ideafix wrote:For Spanish, I think
Noodly Appendage could be
ApÃ©ndice Pastoso o ApÃ©ndice Fideoso.
It doesn't have to sound nice, just funny. =)
And Midgit: Enano
I plan to translate the Noodly Scriptures of His Sauced Monster to spanish, has anyone already started this effort?
If we look up for that in Google, we get:
Resultados 1 - 1 de 1 de "apÃ©ndice de fideo". (0,08 segundos)
Resultados 1 - 10 de aproximadamente 28 de "apÃ©ndice de pasta". (0,35 segundos)
Su bÃºsqueda - "apÃ©ndice pastoso" - no produjo ningÃºn documento.
(That is: no results)
Resultados 1 - 4 de aproximadamente 5 de "apÃ©ndice fideoso". (0,32 segundos)
Resultados 1 - 10 de aproximadamente 33 de "apÃ©ndice tallarinesco"
As you can see the most usual expressions are "apÃ©ndice de pasta" (pasta apendage) and "apÃ©ndice tallarinesco" ("tagliatellesque apendage"). "ApÃ©ndice tallarinesco" appears in the Spanish Wikipedia entry for our religion ( http://es.wikipedia.org/wiki/Pastafarismo
). As most people who want to get information on Pastafarianism go to Wikipedia, it must be the reason why that translation for "noodly apendage" has become so popular. It's also the funniest option of all. In Spanish we use the Italian word for spaghetti, although we adjust the spelling (we spell it "espagueti"). But Spanish DOES have a word of its one for noodles (fideos), and, surprisingly, tagliatelle (the spanish for tagliatelle is "tallarines"). As tagliatelle and spaghetti are similar, and the word "tallarines" has a special appeal to it as it is an original spanish word, it's quite logical that the funny expression "apÃ©ndice tallarinesco" (tagliatelle apendage, or tagliatellesque apendage) has remained the standard. Actually when they represent the FSM in pictures their apendages usually look like tagliatelle, not like spaghetti
Should we change the supreme being's name to "monstruo volador de tallarines" (flying tagliatelle monster) in Spanish?
These are tagliatelle (tallarines), flat like strips, unlike spaghetti, which are thin, cylindrical and tubular:
If "Noodly apendage" is "apÃ©ndice tallarinesco", "noodly scriptures" should be "tallarinescas escrituras" better than "escrituras tallarinescas" (in spanish the adjective can go before or after the noun), because we usually say "sagradas escrituras", not "escrituras sagradas".
"Sauced" in expressions such as "the sauced one" or "the sauced monster" could be "sazonado" or "aliÃ±ado".
I'll try to do a few translations in Basque (although I'm not Basque and Basque is not my mother tongue it's a nice language to learn):
FSM=Espageti Munstro Hegalaria (EMH)
Noodly apendage: Fideo apendize (noodle apendage), fideozko apendize (noodly apendage), fideo-itxurako apendize (noodle-shaped apendage), pastazko apendize (pasta apendage)...
WWFSMD?=ZEZEMH? (Zer egingo zuen espageti munstro hegalariak?)
meatball=haragi-bola (although the word "albondiga", similar to spanish, does exist).
your noodliness=berorren fideotasuna ("berorren pastasuna" would be funny and nonsensical, although meaningless, the "-ta" syllable of the word "pasta" being mixed with the beginning of the suffix "tasuna" (-ness in English)). Pay attention to the employment of the word "berorren", which is a really bombastic and old-fashioned form of address ("your holiness" would be "berorren saindutasuna").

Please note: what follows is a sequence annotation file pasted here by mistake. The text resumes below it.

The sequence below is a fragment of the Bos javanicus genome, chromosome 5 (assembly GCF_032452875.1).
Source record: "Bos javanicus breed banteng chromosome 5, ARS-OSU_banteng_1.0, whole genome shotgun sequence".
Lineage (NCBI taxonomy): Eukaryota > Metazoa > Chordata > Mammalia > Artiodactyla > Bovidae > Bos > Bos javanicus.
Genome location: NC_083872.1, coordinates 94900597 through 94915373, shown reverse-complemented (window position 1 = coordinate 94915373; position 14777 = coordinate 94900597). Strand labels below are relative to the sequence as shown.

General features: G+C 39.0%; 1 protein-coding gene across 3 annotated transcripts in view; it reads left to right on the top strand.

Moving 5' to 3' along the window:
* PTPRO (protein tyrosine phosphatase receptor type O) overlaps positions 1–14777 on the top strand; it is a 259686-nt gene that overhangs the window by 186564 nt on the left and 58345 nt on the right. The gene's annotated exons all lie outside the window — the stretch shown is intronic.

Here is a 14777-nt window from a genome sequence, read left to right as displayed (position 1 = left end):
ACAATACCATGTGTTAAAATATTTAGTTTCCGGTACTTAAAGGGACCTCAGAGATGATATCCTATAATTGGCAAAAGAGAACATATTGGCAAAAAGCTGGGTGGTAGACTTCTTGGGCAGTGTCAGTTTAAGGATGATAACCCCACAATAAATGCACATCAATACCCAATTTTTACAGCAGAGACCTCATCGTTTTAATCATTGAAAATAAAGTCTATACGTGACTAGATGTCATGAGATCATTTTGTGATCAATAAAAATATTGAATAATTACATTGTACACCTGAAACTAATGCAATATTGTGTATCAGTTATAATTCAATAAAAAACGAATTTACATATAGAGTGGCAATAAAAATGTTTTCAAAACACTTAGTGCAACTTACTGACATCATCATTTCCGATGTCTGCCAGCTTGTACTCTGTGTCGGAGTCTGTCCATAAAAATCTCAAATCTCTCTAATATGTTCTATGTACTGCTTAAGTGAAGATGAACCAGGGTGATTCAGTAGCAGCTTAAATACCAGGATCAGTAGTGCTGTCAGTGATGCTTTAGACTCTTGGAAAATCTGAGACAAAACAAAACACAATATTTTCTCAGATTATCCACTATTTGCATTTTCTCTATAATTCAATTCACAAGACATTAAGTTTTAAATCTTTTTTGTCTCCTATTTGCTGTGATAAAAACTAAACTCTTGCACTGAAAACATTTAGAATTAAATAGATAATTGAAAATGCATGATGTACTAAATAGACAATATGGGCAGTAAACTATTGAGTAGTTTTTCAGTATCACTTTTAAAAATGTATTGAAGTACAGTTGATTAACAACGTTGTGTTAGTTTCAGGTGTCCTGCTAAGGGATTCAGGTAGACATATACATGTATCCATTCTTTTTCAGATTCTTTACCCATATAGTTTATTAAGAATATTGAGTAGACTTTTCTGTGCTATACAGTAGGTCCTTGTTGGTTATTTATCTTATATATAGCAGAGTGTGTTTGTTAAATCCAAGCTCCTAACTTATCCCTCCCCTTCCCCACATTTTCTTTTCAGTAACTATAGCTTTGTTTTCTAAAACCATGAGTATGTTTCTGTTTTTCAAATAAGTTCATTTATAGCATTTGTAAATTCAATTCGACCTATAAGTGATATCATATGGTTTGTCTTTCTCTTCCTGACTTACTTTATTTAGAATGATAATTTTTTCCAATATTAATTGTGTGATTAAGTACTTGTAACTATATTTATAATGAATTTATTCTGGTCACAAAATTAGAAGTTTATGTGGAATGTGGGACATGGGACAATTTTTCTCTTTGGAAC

Garlic bread=baratxuri ogia (literally, I don't really know if that exists in Basque, although in Spanish we do say "pan de ajo").
touched by the noodly tentacle=fideozko apendizeak ukituta
The noodly tentacle has touched him=fideozko apendizeak ukitu du
Beer volcano- Here we must face a problem similar to the one we had with hungarian. Basque for volcano is "sumendi" (fire mountain). What the word garagardomendi (beer mountain) would suggest is a mountain of beer cans, not a beer volcano. But the literal translation of beer volcano, that is, "garagardo sumendi" (beer fire-mountain) is completely absurd. A mountain can be a beer mountain or a fire mountain, but it can't be both!
. Maybe we would have to resort to a whole explanation: "suaren ordez garagardoa botatzen duen sumendi modukoa" (a kind of "fire-mountain" that throws beer instead of fire).
pirate=pirata, itsaslapur. (pirata, the same word as in Spanish, is more common).
delicious=gozo-gozo, on-on, goxo-goxo, bikaina.
It is quite interesting that in Catalan the word for "noodle" (fideu) and the word for "God" (DÃ©u) nearly rhyme. In the former the stressed part of the diptong is open and in the latter it's closed, but it nearly rhymes. Fideu (noodle) could be pronounced phi-deu (phi-god). Phi, as you should know, is the name of a greek letter
. Those are signs that prove that the catalan language has been touched by His noodly apendage. Maybe Catalan should be made the sacred language of Pastafarianism. In my avatar you can see a "fideuÃ ", which is a typical Valencian dish, a noodle paella (paella is also a Valencian dish, although people abroad associate it with the whole of Spain). It's delicious. They speak a dialect of catalan (the holy language touched by his noodliness) in the Valencian Country, although some people in there say Catalan and Valencian are separate languages (this is a highly politically charged subject, you know).
IN PRINCIPIO ERAT PASTA, ET PASTA ERAT APUD MONSTRVM SPAGHETTOSVM VOLANS, ET PASTA ERAT IN MONSTRO SPAGHETTOSO VOLANTI, ET MONSTRVM SPAGHETTOSVM VOLANS ERAT PASTA...
PASTEM vohu vahishtem asti,
Ushta asti ushta ahmai,
hyat PASTAI vahishtai PASTEM...